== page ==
As I'm sure you've gathered, I couldn't be happier with my perch for the summer. I've been lucky enough to already have some cherished visitors both from Auckland and Aus, I've made some amazing friends (including a blue heeler pup that lives belongs to my housemate), found all sorts of activities to keep me busy and happy. It is a rare delight to not have to worry about leaving- I haven't booked any tickets from here, so can let my plans gel as naturally as I like. Harwood's Hole certainly looms in my future (give it a google image search), as does some kayaking in the Marlborough Sounds and hopefully some good ole multi-day getting-lost-in-the-wild tramps.

A very Merry Christmas to everyone- whether it is hot and sunny or snowing, I hope everyone has a wonderful day with family and friends or blue heeler pups and adventures.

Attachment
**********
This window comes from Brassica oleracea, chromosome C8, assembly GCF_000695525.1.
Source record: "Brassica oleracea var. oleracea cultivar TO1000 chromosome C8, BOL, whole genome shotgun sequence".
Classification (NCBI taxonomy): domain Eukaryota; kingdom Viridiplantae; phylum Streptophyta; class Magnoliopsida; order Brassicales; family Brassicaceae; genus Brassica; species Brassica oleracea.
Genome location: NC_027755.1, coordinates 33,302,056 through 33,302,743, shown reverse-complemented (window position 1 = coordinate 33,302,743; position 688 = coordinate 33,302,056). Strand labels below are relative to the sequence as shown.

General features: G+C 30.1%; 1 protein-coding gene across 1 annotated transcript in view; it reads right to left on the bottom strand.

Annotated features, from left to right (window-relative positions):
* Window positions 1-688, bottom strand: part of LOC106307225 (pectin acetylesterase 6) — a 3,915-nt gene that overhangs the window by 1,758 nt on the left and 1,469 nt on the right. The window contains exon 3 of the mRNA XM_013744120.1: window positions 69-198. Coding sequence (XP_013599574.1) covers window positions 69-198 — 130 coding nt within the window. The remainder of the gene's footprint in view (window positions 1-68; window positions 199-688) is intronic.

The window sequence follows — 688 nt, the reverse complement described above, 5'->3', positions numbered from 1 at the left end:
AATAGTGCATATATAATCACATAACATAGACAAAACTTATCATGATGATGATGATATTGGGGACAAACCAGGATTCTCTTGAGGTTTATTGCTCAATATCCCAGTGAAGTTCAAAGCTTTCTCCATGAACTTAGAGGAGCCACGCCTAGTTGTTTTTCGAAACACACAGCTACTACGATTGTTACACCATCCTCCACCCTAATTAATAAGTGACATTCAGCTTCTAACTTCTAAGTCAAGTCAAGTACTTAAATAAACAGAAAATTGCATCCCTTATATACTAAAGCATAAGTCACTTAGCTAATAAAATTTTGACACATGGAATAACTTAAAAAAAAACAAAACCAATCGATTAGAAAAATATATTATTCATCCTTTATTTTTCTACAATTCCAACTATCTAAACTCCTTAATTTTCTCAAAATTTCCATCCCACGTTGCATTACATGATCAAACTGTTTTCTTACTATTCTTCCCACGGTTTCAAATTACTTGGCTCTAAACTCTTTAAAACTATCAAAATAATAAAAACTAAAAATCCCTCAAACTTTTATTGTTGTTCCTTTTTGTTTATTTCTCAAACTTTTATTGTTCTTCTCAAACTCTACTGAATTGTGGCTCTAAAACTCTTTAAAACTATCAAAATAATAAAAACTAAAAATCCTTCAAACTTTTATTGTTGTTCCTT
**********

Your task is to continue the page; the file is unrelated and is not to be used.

Peace, Lucy.

Posted by lucyfbaird 12:48 Archived in New Zealand Comments (0)

Adios, Auckland!

2 and a half weeks and counting.

sunny 20 °C



Spring has well and truly arrived here in Auckland, heralding both the end of uni and the end of my stay here. As I write this I am surrounded by the chaos of a half-packed room- I haven't seen my floor in days, nor, unfortunately, any of my socks. Littered around are scraps of paper crammed with Chinese characters- while the Tri Week of Hellish Hellness (as I named the last three assessment-packed weeks of semester) has passed, there are still two exams looming between me and complete undergraduate freedom.

-My to-do list from the Tri Week of HH.

Once these two exams are done and dusted, I'm off down to Nelson for the summer- I'll be working kite instructing at KiteSurf Nelson, and just can't wait for the sun, sand and surf. Nelson is at the top of the South Island, sandwiched between the Marlborough Sounds and the Abel Tasman National Park- a veritable feast for the outdoors. I'll be playing around there until probably Feb/March- though anyone who knows me also knows the only thing concrete about any of my plans is the fact that they aren't.